Not many war memoirs are apt to be considered humorous, but John Billings’ recollections of his service in the Army of the Potomac certainly qualify. Warfare has been described as “Months of boredom punctuated by moments of extreme terror,” so instead of emphasizing the frenzy of battle, Billings’ work focuses on the day-to-day camp life that consumed the vast majority of the average soldier’s time.
That life might have been boring, but thanks to Billings his book is anything but. With dry wit, he chronicles a life of bad food (flavored with maggots), bad smells, and unspeakable treatment of innocent mules. Even today, Billings’ book is read by Civil War re-enactors to ensure the maximum accuracy of their craft.
Helmet for My Pillow and With the Old Breed
Take your pick between these two World War II books, or just read them together. Both are combat memoirs by Marines in the Pacific theater of World War II, and both served as source material for HBO’s The Pacific miniseries. Robert Leckie’s Helmet is the more romantic of the two, a prose poem that begins with training on Parris Island and continues through the battles at Guadalcanal and Peleliu, with a detour for shore leave in Australia.
In contrast, there is nothing romantic about Eugene “Sledgehammer” Sledge’s With the Old Breed. It is a raw and brutal work, a portal to a world where fanatical Japanese soldiers play dead in order to stab American troops in the back, behead captured prisoners, and make suicidal banzai charges into American machine guns. There is no sense of strategy or larger historical narrative to be found here. This is the war as Sledge lived it, with men relieving themselves in cramped foxholes they couldn’t leave and mangled men dying in no-man’s-land as their comrades were unable to retrieve them.
There is another reason to read these two memoirs. The Battle of Peleliu was controversial even during World War 2, as the Marines sustained 8,000 casualties taking an island that proved to be of negligible strategic value and could have been bypassed on the way to Japan. Today, as the Globalist American Empire agitates for a longer war in Afghanistan and possibly new interventions in Syria, Iran, or Ukraine, it’s worth remembering exactly what war entails for those who fight it.
The Killing Zone: My Life in the Vietnam War
The Killing Zone opens with author Frederick Downs on the campus of the University of Denver in 1968:
“[A] man stepped up to me and said, ‘Hi.’ Without waiting for my reply to his greeting, he pointed to the hook sticking out of my left sleeve. “Get that in Vietnam?”
I said, “Yeah, up near Tam Ky in I Corps.”
“Serves you right.”
Provoked by that encounter, and the similar treatment thousands of other veterans received from America’s compassionate liberals, Downs decided to write the story of the simple Vietnam infantryman. His account covers a mere four months, from his arrival in Vietnam to when he trips the landmine that maims him for life.
Even in his short time in Vietnam, Downs discovered the futility caused by Washington’s mismanagement of the conflict. Like members of the Afghan Army today, South Vietnamese troops had poor morale and seemed to spend an eternity “training” rather than assisting the American units who were there to help them. Units were rotated to new, unfamiliar combat zones just as they became used to the area they were stationed, hindering effectiveness and crushing morale, all for very little purpose. Vietnam was the first war America lost, yet America has not won a war since.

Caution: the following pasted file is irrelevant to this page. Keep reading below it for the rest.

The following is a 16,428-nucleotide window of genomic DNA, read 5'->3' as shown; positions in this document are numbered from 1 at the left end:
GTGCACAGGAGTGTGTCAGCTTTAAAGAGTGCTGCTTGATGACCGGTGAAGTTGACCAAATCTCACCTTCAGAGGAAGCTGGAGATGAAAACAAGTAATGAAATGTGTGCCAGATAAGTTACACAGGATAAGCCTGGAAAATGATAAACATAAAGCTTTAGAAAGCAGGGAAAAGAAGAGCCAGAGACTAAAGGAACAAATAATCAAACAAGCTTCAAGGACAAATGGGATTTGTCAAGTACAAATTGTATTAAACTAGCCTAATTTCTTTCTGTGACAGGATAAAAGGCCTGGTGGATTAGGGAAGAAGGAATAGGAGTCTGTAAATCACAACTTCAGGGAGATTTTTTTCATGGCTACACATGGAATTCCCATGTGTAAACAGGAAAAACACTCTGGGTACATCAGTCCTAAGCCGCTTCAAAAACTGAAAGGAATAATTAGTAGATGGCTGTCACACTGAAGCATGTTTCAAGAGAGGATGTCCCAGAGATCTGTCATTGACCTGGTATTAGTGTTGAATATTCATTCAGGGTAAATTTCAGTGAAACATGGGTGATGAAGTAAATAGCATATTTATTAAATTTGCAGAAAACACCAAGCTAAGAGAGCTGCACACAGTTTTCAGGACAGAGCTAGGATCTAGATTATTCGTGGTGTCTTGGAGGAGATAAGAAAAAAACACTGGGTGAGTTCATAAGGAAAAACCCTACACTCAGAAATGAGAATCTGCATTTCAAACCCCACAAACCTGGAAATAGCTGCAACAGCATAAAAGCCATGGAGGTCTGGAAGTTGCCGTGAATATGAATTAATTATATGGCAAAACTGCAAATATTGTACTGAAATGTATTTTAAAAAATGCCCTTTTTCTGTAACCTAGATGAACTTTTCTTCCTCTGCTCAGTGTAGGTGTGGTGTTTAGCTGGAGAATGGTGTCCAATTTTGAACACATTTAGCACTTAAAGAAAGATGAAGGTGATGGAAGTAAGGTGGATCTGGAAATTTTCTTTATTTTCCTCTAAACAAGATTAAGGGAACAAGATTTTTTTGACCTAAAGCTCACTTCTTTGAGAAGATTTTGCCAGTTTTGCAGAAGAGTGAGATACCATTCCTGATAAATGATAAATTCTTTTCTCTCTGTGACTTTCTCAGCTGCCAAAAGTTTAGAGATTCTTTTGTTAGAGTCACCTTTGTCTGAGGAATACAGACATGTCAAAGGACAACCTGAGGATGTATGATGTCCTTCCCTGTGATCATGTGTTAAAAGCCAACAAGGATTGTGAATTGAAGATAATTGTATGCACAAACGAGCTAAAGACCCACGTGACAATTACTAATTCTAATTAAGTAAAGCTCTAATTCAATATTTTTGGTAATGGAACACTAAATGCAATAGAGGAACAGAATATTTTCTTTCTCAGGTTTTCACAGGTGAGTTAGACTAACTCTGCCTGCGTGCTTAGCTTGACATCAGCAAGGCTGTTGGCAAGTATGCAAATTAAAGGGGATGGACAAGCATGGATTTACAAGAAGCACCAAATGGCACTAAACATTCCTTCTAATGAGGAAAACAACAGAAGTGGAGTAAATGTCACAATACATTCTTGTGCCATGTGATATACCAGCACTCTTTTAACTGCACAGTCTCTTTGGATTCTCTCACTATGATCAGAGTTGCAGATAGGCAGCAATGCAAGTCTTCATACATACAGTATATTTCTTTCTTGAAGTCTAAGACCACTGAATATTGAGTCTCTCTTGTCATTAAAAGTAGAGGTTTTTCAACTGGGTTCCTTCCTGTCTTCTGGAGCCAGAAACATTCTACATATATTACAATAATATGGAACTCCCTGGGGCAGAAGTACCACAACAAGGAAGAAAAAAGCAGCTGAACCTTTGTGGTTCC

There are enough depressing Vietnam memoirs like Downs’s to fill a whole bookshelf. But despite the folly of the war itself, the Vietnam War also saw astonishing bravery and heroism from the men who fought it. Escape from Laos is the account of Navy pilot Dieter Dengler, who was imprisoned by the Pathet Lao Communist guerillas after being shot down in 1966. Denger endured all manner of tortures, from having bamboo shoots shoved under his fingernails to being dragged by a water buffalo. But despite all of that, Denger stole weapons and made a daring escape, and after more than three weeks in the jungle was rescued weighing less than 100 pounds. Forty years later, his experience was immortalized in the Christian Bale movie Rescue Dawn.
There’s already no shortage of books on America’s two decades of nation-building in the Middle East, but Revolver enjoys this autobiographical novel by Samuel Finlay. It’s an honest, coarse, crude, and often hilarious dive into the culture of the modern American military. It’s also a look at Western society more generally, which Finlay’s stand-in Tom Walton is forced to confront via his engagement with the totally-alien culture of Afghanistan.
“If you would have told [Haji] about things like Ricardo’s Theory of Comparative Advantage, global civil society, or liberal intergovernmentalism, he’d have been pissed off for having his time wasted on such bullshit,” Finlay writes. “He might have even shot you for it if he really felt like showing his nuts.”
Finlay’s Walton comes out of Afghanistan maimed and miserable, and is forced to confront what has happened to the society that sent him so far away to suffer so much and fight so hard for a cause so ultimately fruitless. Ultimately, we as Americans all must confront the same thing.